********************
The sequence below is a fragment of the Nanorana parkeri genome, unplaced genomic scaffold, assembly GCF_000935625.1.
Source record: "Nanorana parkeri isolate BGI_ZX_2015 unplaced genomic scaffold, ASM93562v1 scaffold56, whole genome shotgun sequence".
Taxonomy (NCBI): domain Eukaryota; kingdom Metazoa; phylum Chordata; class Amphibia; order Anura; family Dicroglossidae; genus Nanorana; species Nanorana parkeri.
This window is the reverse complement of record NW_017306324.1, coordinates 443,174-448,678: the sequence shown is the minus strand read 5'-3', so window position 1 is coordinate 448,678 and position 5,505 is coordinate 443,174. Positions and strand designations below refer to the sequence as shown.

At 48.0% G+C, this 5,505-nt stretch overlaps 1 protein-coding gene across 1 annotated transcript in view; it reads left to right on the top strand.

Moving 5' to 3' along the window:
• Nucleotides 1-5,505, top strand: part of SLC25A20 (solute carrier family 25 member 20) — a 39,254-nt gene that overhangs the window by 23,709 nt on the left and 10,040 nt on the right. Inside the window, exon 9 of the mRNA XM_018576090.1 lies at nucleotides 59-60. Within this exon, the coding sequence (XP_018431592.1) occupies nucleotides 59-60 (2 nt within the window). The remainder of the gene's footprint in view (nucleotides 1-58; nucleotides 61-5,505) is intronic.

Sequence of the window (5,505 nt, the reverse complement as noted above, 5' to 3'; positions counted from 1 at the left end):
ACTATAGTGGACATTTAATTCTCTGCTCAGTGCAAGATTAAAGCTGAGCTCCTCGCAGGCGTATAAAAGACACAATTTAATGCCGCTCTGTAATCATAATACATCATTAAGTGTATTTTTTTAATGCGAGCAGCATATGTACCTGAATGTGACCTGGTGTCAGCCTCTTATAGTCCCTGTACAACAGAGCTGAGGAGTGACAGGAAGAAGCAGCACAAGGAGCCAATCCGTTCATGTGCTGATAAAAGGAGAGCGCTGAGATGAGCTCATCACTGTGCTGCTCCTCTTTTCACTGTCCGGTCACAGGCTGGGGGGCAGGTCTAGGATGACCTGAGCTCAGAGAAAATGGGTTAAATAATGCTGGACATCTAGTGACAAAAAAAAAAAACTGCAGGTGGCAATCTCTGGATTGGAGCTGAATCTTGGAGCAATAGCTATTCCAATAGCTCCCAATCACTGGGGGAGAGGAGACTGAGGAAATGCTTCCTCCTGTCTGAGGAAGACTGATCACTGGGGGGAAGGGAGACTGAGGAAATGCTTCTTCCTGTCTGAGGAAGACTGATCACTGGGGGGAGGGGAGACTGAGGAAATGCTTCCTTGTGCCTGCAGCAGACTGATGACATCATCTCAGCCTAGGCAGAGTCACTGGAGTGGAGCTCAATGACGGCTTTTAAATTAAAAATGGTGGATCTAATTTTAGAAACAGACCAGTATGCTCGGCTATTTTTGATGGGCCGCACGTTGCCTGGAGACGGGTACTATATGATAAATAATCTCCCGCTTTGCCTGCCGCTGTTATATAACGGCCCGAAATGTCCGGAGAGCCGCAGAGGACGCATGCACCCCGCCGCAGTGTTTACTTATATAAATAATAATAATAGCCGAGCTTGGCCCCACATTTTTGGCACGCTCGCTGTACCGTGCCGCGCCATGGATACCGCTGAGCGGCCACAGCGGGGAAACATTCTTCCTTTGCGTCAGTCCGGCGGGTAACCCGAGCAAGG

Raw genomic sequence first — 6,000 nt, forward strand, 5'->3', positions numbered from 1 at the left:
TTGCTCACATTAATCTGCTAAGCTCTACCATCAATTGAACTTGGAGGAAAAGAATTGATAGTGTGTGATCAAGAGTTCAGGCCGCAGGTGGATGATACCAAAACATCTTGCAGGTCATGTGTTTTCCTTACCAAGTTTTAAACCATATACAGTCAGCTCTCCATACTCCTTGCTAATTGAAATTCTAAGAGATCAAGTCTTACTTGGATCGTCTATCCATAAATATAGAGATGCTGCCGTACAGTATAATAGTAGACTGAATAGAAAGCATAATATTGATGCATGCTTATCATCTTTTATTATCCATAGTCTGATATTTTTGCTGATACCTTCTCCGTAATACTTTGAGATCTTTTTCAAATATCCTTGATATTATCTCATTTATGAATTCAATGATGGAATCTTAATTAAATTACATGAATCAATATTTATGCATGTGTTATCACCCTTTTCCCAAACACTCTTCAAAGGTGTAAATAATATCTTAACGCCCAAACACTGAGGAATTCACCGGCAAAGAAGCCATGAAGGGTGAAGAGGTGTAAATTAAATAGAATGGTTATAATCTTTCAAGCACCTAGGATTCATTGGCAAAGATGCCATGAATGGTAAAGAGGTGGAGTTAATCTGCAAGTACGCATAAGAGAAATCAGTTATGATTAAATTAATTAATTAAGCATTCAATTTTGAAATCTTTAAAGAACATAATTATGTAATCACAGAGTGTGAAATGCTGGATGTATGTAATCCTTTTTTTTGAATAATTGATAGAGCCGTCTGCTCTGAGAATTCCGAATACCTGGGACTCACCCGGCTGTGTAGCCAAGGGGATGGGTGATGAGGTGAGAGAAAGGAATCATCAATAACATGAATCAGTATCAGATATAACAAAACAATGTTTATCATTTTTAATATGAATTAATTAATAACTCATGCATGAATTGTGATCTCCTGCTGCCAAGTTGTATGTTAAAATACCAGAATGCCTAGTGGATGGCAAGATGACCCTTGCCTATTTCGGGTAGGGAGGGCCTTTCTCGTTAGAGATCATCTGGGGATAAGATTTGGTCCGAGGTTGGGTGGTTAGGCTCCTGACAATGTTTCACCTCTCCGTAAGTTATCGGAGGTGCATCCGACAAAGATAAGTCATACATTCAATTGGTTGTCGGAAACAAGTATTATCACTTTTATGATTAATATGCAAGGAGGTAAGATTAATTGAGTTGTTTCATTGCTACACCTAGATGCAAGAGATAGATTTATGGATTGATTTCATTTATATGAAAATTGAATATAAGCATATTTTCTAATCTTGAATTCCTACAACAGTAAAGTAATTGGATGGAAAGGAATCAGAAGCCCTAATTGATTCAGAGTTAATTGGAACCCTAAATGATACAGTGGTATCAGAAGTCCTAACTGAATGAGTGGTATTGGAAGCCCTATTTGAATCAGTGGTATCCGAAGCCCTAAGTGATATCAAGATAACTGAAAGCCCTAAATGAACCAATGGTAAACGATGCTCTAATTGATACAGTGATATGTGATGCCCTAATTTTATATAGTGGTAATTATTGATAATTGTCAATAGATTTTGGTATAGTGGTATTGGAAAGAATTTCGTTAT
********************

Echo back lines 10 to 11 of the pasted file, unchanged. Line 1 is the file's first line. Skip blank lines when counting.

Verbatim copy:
Raw genomic sequence first — 6,000 nt, forward strand, 5'->3', positions numbered from 1 at the left:
TTGCTCACATTAATCTGCTAAGCTCTACCATCAATTGAACTTGGAGGAAAAGAATTGATAGTGTGTGATCAAGAGTTCAGGCCGCAGGTGGATGATACCAAAACATCTTGCAGGTCATGTGTTTTCCTTACCAAGTTTTAAACCATATACAGTCAGCTCTCCATACTCCTTGCTAATTGAAATTCTAAGAGATCAAGTCTTACTTGGATCGTCTATCCATAAATATAGAGATGCTGCCGTACAGTATAATAGTAGACTGAATAGAAAGCATAATATTGATGCATGCTTATCATCTTTTATTATCCATAGTCTGATATTTTTGCTGATACCTTCTCCGTAATACTTTGAGATCTTTTTCAAATATCCTTGATATTATCTCATTTATGAATTCAATGATGGAATCTTAATTAAATTACATGAATCAATATTTATGCATGTGTTATCACCCTTTTCCCAAACACTCTTCAAAGGTGTAAATAATATCTTAACGCCCAAACACTGAGGAATTCACCGGCAAAGAAGCCATGAAGGGTGAAGAGGTGTAAATTAAATAGAATGGTTATAATCTTTCAAGCACCTAGGATTCATTGGCAAAGATGCCATGAATGGTAAAGAGGTGGAGTTAATCTGCAAGTACGCATAAGAGAAATCAGTTATGATTAAATTAATTAATTAAGCATTCAATTTTGAAATCTTTAAAGAACATAATTATGTAATCACAGAGTGTGAAATGCTGGATGTATGTAATCCTTTTTTTTGAATAATTGATAGAGCCGTCTGCTCTGAGAATTCCGAATACCTGGGACTCACCCGGCTGTGTAGCCAAGGGGATGGGTGATGAGGTGAGAGAAAGGAATCATCAATAACATGAATCAGTATCAGATATAACAAAACAATGTTTATCATTTTTAATATGAATTAATTAATAACTCATGCATGAATTGTGATCTCCTGCTGCCAAGTTGTATGTTAAAATACCAGAATGCCTAGTGGATGGCAAGATGACCCTTGCCTATTTCGGGTAGGGAGGGCCTTTCTCGTTAGAGATCATCTGGGGATAAGATTTGGTCCGAGGTTGGGTGGTTAGGCTCCTGACAATGTTTCACCTCTCCGTAAGTTATCGGAGGTGCATCCGACAAAGATAAGTCATACATTCAATTGGTTGTCGGAAACAAGTATTATCACTTTTATGATTAATATGCAAGGAGGTAAGATTAATTGAGTTGTTTCATTGCTACACCTAGATGCAAGAGATAGATTTATGGATTGATTTCATTTATATGAAAATTGAATATAAGCATATTTTCTAATCTTGAATTCCTACAACAGTAAAGTAATTGGATGGAAAGGAATCAGAAGCCCTAATTGATTCAGAGTTAATTGGAACCCTAAATGATACAGTGGTATCAGAAGTCCTAACTGAATGAGTGGTATTGGAAGCCCTATTTGAATCAGTGGTATCCGAAGCCCTAAGTGATATCAAGATAACTGAAAGCCCTAAATGAACCAATGGTAAACGATGCTCTAATTGATACAGTGATATGTGATGCCCTAATTTTATATAGTGGTAATTATTGATAATTGTCAATAGATTTTGGTATAGTGGTATTGGAAAGAATTTCGTTAT